The point I want to make is this. If repentance is seen primarily as an event, causally related to other events we might call sins, then what happened to me in my thoughts at the altar last night was a simple intellectual tussle with a temptation to doubt. From a forensic point of view I was not doing anything wrong in performing my ministry at the altar. Nor is it a spiritual crime to have a moment of doubt (if that is what it was), provided one immediately makes an act of religious assent to the truth of faith under question.I've been searching for words to describe my discomfort with the popular adage: "We're just imperfect sinners, but God loves us anyway," besides the easy superficial point that it's not Biblical or Patristic and more Protestant than Catholic. This post above gets me closer. Climacus' chapter on "anaisthesis" is particularly damning of how our erroneous theological certitudes and presumptuousness with God deadens us.
Thinking of sin and repentance as discrete moments, means that nothing terribly interesting happened to me at all last night. I've had confessors who would have told me this. "Don't beat yourself up." "Where's the sin in that?" In one sense they'd be right. Yet in another....well they'd have missed the very force at work in me that is sending me to hell, that is in fact making life hellish for me at this very moment by killing all sense of God's presence. The very force that sends God away, hiding in the bread.
Anaisthesis, like many of the passions cannot be reduced to events. You don't "commit" insensitivity. It takes root in you and grows. It's fed by a thousand, a hundred thousand little acts and omissions. A sarcastic word here, an angry silence there, hypocritical gestures, a mind open to theories of charity while despising people in need of it. Insensitivity metastasizes until you stand at an altar one day and, by God's mercy, realize that you have no idea what you're touching.
This is a spiritual cancer. And like any such disease it cannot just be wished or legislated away; it can only be treated, cut out or at least shrunk by powerful, and sometimes painful, medicines.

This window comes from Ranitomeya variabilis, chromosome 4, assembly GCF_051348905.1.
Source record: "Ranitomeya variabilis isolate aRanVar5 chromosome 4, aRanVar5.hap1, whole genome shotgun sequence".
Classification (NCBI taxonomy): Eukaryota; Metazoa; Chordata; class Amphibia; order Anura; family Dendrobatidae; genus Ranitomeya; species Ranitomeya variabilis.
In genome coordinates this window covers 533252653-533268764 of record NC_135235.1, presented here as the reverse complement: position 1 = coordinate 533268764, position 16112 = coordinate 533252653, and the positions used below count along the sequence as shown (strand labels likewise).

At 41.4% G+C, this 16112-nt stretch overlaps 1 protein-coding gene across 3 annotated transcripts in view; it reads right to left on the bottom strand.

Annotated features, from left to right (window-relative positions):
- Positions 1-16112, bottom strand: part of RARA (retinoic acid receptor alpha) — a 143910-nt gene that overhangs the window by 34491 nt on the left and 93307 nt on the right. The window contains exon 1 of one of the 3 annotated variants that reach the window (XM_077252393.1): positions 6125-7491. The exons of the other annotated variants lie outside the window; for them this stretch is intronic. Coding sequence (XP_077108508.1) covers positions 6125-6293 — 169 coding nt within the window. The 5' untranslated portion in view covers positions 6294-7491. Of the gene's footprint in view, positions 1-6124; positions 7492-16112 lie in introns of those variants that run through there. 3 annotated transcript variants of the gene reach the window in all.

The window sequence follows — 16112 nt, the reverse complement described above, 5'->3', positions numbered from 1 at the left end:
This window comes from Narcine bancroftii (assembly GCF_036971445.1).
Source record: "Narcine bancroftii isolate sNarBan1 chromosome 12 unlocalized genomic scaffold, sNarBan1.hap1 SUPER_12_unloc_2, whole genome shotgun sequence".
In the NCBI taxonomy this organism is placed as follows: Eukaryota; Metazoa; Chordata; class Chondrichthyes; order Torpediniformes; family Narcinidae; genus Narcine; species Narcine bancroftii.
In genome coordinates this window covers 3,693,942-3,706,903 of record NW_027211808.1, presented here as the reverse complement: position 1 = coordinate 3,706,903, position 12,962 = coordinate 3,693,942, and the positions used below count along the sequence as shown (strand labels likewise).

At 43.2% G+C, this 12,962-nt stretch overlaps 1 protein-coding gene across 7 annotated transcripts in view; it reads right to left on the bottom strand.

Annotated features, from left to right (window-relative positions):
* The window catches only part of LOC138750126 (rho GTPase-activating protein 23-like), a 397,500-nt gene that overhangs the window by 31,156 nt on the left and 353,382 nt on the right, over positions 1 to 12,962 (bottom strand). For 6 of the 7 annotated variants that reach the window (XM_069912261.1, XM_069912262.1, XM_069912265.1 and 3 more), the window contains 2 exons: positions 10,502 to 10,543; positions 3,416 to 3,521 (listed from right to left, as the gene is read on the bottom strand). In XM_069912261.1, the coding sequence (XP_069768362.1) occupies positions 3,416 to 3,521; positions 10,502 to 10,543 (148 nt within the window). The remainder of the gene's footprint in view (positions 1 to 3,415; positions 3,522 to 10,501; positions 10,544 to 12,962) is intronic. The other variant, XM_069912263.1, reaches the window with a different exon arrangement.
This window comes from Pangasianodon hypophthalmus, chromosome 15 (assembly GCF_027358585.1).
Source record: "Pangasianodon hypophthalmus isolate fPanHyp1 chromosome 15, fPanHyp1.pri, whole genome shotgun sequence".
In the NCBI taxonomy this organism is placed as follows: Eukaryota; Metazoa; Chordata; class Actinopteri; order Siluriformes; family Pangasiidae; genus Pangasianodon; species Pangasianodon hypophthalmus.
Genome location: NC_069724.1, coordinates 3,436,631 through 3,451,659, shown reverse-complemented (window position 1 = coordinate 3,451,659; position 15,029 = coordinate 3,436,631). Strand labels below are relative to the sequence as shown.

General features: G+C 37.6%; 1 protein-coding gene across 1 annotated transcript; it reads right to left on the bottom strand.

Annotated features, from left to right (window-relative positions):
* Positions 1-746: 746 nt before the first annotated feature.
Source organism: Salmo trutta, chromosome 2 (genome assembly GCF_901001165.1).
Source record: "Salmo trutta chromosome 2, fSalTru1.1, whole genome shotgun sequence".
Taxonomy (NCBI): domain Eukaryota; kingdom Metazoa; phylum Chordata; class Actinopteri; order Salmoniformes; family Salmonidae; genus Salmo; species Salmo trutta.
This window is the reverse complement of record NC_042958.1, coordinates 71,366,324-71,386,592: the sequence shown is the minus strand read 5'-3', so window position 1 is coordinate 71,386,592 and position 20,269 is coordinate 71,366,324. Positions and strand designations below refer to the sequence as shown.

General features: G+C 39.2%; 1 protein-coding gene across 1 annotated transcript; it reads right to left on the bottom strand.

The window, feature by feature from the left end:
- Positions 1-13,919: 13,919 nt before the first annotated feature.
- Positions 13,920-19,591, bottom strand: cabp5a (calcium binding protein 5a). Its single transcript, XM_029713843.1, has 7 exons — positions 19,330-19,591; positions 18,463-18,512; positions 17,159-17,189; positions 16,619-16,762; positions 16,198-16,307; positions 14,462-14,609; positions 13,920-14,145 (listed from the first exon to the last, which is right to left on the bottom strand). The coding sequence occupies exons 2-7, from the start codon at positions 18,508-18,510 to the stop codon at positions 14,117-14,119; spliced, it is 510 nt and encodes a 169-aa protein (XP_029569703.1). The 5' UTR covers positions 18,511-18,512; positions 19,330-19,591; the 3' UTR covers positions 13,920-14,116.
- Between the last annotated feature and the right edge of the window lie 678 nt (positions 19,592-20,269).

This is a spiritual cancer, and it's widespread. How else can people not see God in the poor, the unborn, the aged, the unlovely? We live in an age full of righteous anger fuelled by theories and ideologies, philosophies and policies. But it's all talk and no action, because the talk deadens and does not enliven. This is spiritual cancer, and treating the symptoms--abortion, pollution, violence, prejudice, whatever--will not make the cancer go away. We need to repent more deeply than that if we are ever to see God in the other, God in the ordinary, God in the bread.
Repentance is not worthy of the name unless it really gets to the heart of the disease. Repentance is nothing unless it touches every part of life, not just the sinful events, but above all the diseased motivations, the darkened sight, the hardened heart.
This is not a "east vs west" issue. It's basic Christianity. But I do think that the Eastern Churches have been able to preserve in their liturgical and spiritual praxis a clear reminder of this most basic of all Christ's words, "repent and believe in the Gospel" (Mark 1:15). Repent and believe that He is here in the ordinary, that He washes us in water, strengthens us in oil, feeds us in bread, comforts us in wine. That He is the face that asks for help in hunger, prison, sickness, pain and grief. Repent and believe; repent so that you can believe, and trust what you believe. Repent so that you can come to life inside, raised up from the tomb of your deadened, anesthetized, numbed heart.
The forensic attitude to sin and repentance can get in the way of this deep, fundamental notion of sin and repentance not as different moments in life, but as different modes of life. Repentance is nothing if it is not a way of being, a lifestyle choice at its most urgent. It is not something you endure for a time so that you can get on with the business of changing the world, ending abortion or social inequity or environmental degradation or whatever the agenda must be. Repentance isn't the thing you do before you move on, it is how you move at all, its your motive force.
The lesson of my failures is not that I'm imperfect and God loves me regardless, which is so obvious and redundant even a secularist like Obama believes that. It's what our failures and flaws tell us about who we really are before the Father who seeks perfect righteousness in us precisely because He seeks the real us, not who we think we are (personality tests, idiosyncracies, quirks, pet peeves, etc.), but Christ in us, and not just some objective, static “presence” but His living, active, flesh-transforming Spirit. Any god that "accepts me for who I am" on my own terms is not worth my time.